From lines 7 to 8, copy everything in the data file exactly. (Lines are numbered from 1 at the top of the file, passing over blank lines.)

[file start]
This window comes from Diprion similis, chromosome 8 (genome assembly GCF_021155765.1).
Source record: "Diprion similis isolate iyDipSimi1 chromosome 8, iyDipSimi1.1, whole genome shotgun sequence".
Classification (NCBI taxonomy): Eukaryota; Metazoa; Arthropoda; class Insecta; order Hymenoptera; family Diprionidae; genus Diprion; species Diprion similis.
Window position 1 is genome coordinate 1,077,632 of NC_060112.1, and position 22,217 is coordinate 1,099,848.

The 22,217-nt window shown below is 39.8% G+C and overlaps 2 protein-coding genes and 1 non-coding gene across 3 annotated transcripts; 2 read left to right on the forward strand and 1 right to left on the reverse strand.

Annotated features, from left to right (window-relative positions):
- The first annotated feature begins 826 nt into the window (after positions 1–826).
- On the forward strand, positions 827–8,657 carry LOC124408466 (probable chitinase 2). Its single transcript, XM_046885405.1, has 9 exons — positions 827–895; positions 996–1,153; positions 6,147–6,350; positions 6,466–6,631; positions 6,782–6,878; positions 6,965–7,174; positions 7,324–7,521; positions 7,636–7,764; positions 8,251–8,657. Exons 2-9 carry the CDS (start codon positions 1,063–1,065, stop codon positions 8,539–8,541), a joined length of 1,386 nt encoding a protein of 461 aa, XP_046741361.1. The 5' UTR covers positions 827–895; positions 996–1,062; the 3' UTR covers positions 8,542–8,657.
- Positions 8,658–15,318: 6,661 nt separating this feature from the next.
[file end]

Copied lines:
- The first annotated feature begins 826 nt into the window (after positions 1–826).
- On the forward strand, positions 827–8,657 carry LOC124408466 (probable chitinase 2). Its single transcript, XM_046885405.1, has 9 exons — positions 827–895; positions 996–1,153; positions 6,147–6,350; positions 6,466–6,631; positions 6,782–6,878; positions 6,965–7,174; positions 7,324–7,521; positions 7,636–7,764; positions 8,251–8,657. Exons 2-9 carry the CDS (start codon positions 1,063–1,065, stop codon positions 8,539–8,541), a joined length of 1,386 nt encoding a protein of 461 aa, XP_046741361.1. The 5' UTR covers positions 827–895; positions 996–1,062; the 3' UTR covers positions 8,542–8,657.